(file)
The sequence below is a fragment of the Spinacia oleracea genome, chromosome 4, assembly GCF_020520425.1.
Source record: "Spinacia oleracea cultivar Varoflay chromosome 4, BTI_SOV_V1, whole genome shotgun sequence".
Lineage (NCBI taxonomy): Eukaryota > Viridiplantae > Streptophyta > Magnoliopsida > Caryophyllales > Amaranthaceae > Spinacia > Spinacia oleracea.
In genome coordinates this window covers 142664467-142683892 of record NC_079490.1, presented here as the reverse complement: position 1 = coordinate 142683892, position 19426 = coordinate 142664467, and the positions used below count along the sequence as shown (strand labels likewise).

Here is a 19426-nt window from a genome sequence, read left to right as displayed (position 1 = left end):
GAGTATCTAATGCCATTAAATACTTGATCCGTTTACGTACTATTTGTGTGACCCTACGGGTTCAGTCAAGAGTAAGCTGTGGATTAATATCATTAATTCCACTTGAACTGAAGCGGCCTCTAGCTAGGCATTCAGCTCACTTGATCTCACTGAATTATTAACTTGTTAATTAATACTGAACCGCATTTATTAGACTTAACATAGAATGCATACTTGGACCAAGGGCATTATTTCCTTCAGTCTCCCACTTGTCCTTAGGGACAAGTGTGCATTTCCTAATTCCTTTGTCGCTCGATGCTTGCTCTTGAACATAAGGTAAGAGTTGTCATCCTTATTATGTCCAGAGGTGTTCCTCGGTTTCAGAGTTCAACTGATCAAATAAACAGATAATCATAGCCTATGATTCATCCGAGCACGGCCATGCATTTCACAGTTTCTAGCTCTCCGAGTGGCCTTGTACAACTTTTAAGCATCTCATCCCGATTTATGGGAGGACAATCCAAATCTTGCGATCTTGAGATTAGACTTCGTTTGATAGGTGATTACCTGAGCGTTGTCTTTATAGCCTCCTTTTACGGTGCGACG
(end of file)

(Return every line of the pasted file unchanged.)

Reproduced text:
The sequence below is a fragment of the Spinacia oleracea genome, chromosome 4, assembly GCF_020520425.1.
Source record: "Spinacia oleracea cultivar Varoflay chromosome 4, BTI_SOV_V1, whole genome shotgun sequence".
Lineage (NCBI taxonomy): Eukaryota > Viridiplantae > Streptophyta > Magnoliopsida > Caryophyllales > Amaranthaceae > Spinacia > Spinacia oleracea.
In genome coordinates this window covers 142664467-142683892 of record NC_079490.1, presented here as the reverse complement: position 1 = coordinate 142683892, position 19426 = coordinate 142664467, and the positions used below count along the sequence as shown (strand labels likewise).

Here is a 19426-nt window from a genome sequence, read left to right as displayed (position 1 = left end):
GAGTATCTAATGCCATTAAATACTTGATCCGTTTACGTACTATTTGTGTGACCCTACGGGTTCAGTCAAGAGTAAGCTGTGGATTAATATCATTAATTCCACTTGAACTGAAGCGGCCTCTAGCTAGGCATTCAGCTCACTTGATCTCACTGAATTATTAACTTGTTAATTAATACTGAACCGCATTTATTAGACTTAACATAGAATGCATACTTGGACCAAGGGCATTATTTCCTTCAGTCTCCCACTTGTCCTTAGGGACAAGTGTGCATTTCCTAATTCCTTTGTCGCTCGATGCTTGCTCTTGAACATAAGGTAAGAGTTGTCATCCTTATTATGTCCAGAGGTGTTCCTCGGTTTCAGAGTTCAACTGATCAAATAAACAGATAATCATAGCCTATGATTCATCCGAGCACGGCCATGCATTTCACAGTTTCTAGCTCTCCGAGTGGCCTTGTACAACTTTTAAGCATCTCATCCCGATTTATGGGAGGACAATCCAAATCTTGCGATCTTGAGATTAGACTTCGTTTGATAGGTGATTACCTGAGCGTTGTCTTTATAGCCTCCTTTTACGGTGCGACG